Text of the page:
Pensacola News Journal – December 5, 2020

As residents of Santa Rosa County know, the place they call home is one of the most beautiful and unspoiled places in the entire state of Florida. From its diverse and abundant natural beauty to the excellence of the county’s schools and quality of life, Santa Rosa is a long-hidden treasure that is rapidly being discovered by an increasing number of new residents and businesses.

So we commend Santa Rosa officials for starting the groundwork to develop specific, long-term strategic plans for preserving and enhancing the county even in the face of so much growth and change.

In a recent viewpoint about the importance and impact of local government, Santa Rosa County Administrator Dan Schebler said that the county is seeking citizen input to help set priorities for an updated strategic planning process. Schebler told the PNJ that county staff from across departments have already collaborated to identify and outline initial goals and challenges for the county. The next step is asking commissioners to approve funding for a consultant who can flesh out that vision with data-based analysis and detail-specific benchmarks. Commissioners should absolutely support that small investment that will help guide billions of dollars worth of development and decisions in the years to come.

Citizens often have reason to be skeptical about paying for government plans and studies that never actually get put into action. But Schebler points out that Santa Rosa has a respectable record of following through, as evidenced by goals set forth in the 2006 “Better Santa Rosa Plan” that have since been actualized. 

The document from 2006 identifies everything from county customer service improvements, to funding for parks, to specific needs such as sidewalks, road and intersection improvements throughout the county — many of which have been put into action over the last 14 years. 

One of the most notable goals from the 2006 plan was funding and building a new county courthouse — a long-sought need and a huge symbol of progress that is finally under construction and a couple years away from completion.

Strategic plans like the 2006 document are crucial for providing long-term focus and consistency even as elected officials, political agendas and unpredictable events all come and go and change like the tides in South Santa Rosa.

A strategic plan sets down a vision and mission that residents can count on, regardless of how their government might shift and change.   

The battle over the potential expansion of borrow pits that could threaten the drinking water supply is another example of an issue that should be driven by a larger, long-term strategic plan.  

As reported by Annie Blanks last week, despite a “Wellfield Protection District” in East Milton established to preserve sources of potable water for nearly half the county, the owners of borrow pits in the area want to change existing regulations so that they can expand the pits. The pits are used to provide dirt for construction projects and are later filled with land-clearing debris that can potentially contaminate water sources.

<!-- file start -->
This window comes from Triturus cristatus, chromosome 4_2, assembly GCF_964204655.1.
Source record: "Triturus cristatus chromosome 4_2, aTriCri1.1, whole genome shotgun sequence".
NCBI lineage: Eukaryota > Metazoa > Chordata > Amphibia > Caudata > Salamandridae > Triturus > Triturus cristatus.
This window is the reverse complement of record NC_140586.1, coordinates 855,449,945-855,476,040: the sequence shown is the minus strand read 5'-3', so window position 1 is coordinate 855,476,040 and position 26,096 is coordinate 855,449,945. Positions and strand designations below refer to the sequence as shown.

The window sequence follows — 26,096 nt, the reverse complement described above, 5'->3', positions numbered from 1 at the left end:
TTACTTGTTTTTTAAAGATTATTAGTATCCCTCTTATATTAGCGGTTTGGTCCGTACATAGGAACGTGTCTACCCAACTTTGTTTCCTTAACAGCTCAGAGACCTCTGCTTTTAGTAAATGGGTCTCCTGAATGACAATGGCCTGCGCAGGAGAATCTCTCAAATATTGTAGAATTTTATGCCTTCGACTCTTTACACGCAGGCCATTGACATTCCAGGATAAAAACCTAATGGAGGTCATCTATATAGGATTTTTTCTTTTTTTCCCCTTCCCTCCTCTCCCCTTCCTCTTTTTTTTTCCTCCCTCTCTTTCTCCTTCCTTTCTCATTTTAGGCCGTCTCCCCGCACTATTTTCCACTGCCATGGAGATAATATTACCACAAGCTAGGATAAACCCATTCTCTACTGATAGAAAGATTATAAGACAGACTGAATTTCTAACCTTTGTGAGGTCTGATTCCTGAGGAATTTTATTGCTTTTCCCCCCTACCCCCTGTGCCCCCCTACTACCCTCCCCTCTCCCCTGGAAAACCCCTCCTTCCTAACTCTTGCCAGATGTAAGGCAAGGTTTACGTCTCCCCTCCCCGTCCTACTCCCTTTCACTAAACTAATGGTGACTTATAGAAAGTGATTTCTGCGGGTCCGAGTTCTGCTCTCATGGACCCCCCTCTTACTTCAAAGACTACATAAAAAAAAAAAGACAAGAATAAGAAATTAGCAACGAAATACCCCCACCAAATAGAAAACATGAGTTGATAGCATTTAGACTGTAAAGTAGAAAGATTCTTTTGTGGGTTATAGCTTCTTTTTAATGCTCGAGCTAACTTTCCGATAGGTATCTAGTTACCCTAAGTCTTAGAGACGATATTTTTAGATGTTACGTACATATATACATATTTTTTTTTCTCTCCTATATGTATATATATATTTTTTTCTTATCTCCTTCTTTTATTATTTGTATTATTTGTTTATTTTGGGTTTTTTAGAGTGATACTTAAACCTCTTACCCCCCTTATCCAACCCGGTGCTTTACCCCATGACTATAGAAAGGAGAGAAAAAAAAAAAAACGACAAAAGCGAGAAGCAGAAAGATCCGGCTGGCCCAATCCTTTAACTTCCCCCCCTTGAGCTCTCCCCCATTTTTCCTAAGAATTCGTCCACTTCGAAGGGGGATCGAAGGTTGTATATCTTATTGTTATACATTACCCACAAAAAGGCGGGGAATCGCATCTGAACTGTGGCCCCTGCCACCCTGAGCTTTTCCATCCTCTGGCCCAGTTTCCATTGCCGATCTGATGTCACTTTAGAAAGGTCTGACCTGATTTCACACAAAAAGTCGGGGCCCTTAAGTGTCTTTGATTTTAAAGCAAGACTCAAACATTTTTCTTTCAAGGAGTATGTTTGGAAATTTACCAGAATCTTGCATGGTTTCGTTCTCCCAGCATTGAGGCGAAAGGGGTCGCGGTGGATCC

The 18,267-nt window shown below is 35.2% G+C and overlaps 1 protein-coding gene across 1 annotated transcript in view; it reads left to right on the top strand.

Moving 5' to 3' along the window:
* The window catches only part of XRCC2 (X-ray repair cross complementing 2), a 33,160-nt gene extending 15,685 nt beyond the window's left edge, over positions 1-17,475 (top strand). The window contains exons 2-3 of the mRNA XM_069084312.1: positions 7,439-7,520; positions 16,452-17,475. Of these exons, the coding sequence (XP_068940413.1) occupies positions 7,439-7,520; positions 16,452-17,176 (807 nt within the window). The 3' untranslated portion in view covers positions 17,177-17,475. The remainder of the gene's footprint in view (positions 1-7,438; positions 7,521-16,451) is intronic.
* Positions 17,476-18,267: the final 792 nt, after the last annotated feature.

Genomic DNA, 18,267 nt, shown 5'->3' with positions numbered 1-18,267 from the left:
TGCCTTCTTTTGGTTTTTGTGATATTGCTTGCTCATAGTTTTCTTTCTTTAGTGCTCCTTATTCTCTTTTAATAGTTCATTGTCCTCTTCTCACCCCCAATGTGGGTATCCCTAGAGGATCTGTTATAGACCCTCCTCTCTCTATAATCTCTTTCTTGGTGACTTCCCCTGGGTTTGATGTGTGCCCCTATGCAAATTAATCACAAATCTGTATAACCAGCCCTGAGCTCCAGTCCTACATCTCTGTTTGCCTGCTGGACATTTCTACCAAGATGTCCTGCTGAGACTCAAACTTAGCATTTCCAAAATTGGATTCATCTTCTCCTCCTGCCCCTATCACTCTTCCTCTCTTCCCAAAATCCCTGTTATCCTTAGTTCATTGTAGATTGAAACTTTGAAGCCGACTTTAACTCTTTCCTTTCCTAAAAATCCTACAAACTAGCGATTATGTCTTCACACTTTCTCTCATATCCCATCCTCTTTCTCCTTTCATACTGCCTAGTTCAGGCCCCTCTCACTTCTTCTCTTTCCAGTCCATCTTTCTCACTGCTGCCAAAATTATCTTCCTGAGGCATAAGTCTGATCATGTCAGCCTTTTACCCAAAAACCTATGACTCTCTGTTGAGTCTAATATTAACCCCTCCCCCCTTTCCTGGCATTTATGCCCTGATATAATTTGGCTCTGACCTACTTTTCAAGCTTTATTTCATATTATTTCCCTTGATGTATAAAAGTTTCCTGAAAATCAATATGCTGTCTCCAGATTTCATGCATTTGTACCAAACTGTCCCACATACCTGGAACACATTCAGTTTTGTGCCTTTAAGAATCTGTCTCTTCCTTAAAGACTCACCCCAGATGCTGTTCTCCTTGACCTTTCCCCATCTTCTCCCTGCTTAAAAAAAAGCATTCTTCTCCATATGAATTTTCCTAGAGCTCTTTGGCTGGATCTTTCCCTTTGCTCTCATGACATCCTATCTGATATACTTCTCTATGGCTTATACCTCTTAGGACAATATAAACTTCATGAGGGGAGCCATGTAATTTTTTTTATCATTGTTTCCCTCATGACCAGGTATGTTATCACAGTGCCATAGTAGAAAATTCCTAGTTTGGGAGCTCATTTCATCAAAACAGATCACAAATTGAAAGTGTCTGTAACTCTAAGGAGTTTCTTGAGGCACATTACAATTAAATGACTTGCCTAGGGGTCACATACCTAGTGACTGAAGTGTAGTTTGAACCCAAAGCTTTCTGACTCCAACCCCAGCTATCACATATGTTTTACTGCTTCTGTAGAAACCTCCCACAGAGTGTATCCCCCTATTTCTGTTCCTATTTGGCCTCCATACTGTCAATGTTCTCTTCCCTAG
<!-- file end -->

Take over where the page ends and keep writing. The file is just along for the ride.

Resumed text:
Could change to Santa Rosa Land Development Code threaten clean water for half the county?

The county’s own planning board advised against such a change. However, their recommendation is non-binding and the issue will go before county commissioners on Dec. 10. Residents, environmentalists and water quality experts have overwhelmingly opposed the pit expansion, and according to county officials, there have been hundreds of calls and emails voicing that concern.  

The story is the latest hot-button issue that has forced county leaders to weigh the passionate outcry from large numbers of county residents against potential policy changes requested by developer-related businesses. And while it’s crucial and for citizens to speak up, those citizens would be bolstered by strong and specific strategic planning that lays out the policies, values and long-term goals of the community. 

In other words, if “preservation of clean water” is in the county’s strategic plan but “bigger borrow pits” are not, then it’s easy for commissioners to avoid a contentious issue and understand which public policy meets the long-term needs and desires of county residents.

Smart growth is a great thing. And despite all the change that Santa Rosa has seen in recent years, it still remains a place that’s relatively natural and undeveloped compared to so many other parts of Central and South Florida that are stricken with sprawl and the cheap and ugly remnants of rapid and haphazard growth.

Santa Rosa County has an opportunity to do it better through smart and specific strategic planning. It’s an excellent sign that county officials and staff are working toward developing such goals. County commissioners should join them in laying out a vision that will enhance the county and preserve an exceptional quality of life for generations of future Santa Rosans.